Wednesday, August 22, 2012

THE CARAGA ADVENTURES 6: Bucas Grande Island, Socorro, Surigao del Norte

After a very depressing sight, we look forward to experience something positive. Funny is, we were already at the boat that will take us to the neighboring island of Socorro. It was already 4PM, we're waiting at Hayanggabon Port but the captain of the pump boat was not yet around. We were told by his assistant that he was at the cockpit because it’s fiesta at Claver. So what to do? We asked for his mobile number and called him on my phone! (Hello Kapitan? Asa naman ka? Lampas na alas-kwatro. Ali na.)  Winner! That was just so epic! 

When you have these strong women as passengers, don't delay and better behave. :)

And what happened next is another memorable moment for all of us! The bayod (waves) are getting high! The elders were already holding on tight to their seats while we were yelling, laughing. Only to be reprimanded.”Ayaw mo sige kiat ba,” Ate Gie said.

Happy because we survived the ordeal.
Behaved and thankful to get away from the heartbreaking scene of Claver, we watch the boat ride with the waves. We are crossing part of the Pacific Ocean already and I’m excited for the next day’s activity.  The waves got on some of us. Frightened on the possibility of being stranded on the island, some wanted to end the trip early and go home. This entailed a long and emotional discussion. Thank God, we survived the night with a lengthy discussion on conflicting desires and fears.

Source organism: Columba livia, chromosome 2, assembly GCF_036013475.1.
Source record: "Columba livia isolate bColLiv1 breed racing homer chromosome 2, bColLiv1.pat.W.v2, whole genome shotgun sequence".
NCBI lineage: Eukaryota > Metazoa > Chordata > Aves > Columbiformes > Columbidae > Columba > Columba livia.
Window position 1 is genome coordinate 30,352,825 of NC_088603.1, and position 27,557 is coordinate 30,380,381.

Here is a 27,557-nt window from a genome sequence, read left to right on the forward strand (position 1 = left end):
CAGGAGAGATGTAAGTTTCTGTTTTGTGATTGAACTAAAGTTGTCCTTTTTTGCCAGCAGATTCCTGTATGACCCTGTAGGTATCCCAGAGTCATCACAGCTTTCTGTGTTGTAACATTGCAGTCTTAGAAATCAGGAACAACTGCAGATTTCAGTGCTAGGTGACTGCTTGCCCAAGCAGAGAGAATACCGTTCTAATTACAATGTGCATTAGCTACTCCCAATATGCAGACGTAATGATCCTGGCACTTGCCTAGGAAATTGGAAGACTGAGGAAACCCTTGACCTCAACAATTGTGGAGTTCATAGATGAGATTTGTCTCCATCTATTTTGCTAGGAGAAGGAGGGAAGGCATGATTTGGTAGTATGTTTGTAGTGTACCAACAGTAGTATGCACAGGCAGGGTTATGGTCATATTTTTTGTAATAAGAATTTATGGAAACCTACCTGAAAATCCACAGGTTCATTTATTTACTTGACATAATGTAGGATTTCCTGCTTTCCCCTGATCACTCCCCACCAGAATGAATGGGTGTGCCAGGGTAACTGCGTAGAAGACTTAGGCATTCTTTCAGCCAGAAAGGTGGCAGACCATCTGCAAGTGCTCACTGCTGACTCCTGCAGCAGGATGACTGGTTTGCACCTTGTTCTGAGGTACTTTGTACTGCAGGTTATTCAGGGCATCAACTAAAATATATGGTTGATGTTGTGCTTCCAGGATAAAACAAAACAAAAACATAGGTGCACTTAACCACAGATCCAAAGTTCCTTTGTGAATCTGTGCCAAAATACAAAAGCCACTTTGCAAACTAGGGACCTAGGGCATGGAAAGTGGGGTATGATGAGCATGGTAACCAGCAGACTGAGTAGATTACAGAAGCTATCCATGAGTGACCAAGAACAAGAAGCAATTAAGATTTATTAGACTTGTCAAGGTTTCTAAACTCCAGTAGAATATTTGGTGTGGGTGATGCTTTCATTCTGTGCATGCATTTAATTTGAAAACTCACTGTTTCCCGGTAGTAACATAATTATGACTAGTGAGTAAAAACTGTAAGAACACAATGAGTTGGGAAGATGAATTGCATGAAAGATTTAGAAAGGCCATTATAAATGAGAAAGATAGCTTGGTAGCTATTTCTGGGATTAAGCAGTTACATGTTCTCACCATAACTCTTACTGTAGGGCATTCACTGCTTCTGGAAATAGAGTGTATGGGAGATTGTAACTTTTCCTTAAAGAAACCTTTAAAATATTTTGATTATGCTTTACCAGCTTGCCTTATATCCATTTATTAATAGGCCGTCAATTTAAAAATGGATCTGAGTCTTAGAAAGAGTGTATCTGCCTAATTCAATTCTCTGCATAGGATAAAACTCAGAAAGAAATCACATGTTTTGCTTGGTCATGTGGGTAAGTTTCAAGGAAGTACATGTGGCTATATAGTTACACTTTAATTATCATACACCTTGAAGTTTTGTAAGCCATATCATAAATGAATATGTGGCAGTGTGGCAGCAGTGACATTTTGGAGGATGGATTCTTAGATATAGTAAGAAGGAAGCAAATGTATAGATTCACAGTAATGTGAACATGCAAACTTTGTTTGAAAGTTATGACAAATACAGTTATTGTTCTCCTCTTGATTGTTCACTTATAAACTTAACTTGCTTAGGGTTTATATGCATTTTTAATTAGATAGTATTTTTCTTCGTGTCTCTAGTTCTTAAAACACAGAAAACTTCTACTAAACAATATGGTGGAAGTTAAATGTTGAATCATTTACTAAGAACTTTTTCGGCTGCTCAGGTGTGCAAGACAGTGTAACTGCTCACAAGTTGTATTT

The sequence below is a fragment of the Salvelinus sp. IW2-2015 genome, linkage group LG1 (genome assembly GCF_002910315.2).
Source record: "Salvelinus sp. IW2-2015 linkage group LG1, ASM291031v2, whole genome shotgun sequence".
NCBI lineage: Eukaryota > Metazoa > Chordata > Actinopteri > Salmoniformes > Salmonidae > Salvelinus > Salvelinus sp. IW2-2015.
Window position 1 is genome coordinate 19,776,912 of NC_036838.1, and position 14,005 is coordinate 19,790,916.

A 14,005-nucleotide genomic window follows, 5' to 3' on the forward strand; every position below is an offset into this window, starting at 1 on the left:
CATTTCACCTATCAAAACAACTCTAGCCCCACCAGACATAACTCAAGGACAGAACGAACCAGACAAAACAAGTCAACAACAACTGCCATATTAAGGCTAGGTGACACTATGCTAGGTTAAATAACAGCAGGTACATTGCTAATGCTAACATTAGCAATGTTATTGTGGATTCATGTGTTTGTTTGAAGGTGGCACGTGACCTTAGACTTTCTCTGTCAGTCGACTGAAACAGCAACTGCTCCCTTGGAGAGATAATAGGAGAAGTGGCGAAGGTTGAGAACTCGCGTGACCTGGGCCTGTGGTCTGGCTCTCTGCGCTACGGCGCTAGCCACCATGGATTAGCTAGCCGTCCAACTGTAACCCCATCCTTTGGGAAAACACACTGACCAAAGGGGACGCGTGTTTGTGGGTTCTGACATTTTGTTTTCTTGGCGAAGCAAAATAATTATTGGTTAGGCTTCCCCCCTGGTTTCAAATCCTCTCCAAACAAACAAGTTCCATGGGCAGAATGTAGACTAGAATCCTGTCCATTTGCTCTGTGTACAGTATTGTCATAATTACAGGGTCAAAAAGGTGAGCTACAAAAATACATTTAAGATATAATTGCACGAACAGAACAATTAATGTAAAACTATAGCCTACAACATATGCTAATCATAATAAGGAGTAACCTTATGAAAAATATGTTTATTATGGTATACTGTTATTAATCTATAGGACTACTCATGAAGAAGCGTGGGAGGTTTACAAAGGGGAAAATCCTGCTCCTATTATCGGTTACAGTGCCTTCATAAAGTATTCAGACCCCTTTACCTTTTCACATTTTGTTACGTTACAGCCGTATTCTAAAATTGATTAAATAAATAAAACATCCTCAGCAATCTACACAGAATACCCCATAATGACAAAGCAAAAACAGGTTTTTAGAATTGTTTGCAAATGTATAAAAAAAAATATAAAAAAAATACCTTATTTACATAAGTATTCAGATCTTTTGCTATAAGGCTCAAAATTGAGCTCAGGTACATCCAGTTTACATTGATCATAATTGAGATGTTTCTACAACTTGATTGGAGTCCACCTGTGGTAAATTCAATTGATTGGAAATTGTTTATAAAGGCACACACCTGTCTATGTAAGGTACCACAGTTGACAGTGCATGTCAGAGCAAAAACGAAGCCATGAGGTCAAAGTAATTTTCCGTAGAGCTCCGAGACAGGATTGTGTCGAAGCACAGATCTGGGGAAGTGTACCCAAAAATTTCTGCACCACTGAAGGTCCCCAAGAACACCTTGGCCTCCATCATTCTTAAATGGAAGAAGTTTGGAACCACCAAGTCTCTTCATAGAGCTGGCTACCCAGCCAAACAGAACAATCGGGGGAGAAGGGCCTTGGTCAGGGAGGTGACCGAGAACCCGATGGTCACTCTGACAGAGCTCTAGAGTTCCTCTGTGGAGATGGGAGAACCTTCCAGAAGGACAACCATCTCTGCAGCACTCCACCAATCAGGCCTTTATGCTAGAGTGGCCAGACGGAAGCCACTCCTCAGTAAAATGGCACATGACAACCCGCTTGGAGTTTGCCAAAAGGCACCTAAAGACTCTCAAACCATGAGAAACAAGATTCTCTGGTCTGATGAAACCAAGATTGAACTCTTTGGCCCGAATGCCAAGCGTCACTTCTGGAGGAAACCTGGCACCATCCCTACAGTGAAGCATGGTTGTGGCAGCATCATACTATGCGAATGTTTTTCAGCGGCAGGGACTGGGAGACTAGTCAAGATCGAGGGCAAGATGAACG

Early morning preparation for the tour. Spend the night at Balanghai, Hotel just near the  port. 


alin-alin ang naiba? (:
The bosses with the Muse? tenee


Start the day with smiles. 

Early the next day, we eat an early breakfast and met our tour guide.  Off to greater adventure this time! The fishers from the main center accepted us and gave us an orientation. 

Welcome to the Sohoton Cove National  Park! Welcome to paradise!  :-) 

Groups will be divided into 4 and we will be touring Sohoton Cove and Hagukan Cave. 
The indefatigable team! 
Another set of tourists entering the Cove. 
  
The fisher-guides of Bucas Grande are very knowledgeable of the time of low tide and high tide here. 


Mirror Image. The peaceful cove. 


Horseshoe - The Landmark



The landmark that serves as a guide for the locals in identifying the cove amongst the other many islets/ cliffs is the Horsetail or horseshoe. It’s a rock with an oversized “stalactite” that barely touches the water.






Leaving the Cove. It feels like we're in Palawan, as my boss said.
Never been to Puerto Princesa so I cannot validate yet.


The time is very limited as in span of two hours or the high tide will flood the cover. We  will be facing more exciting thing to do! Hhhmm… 

Hagukan Cave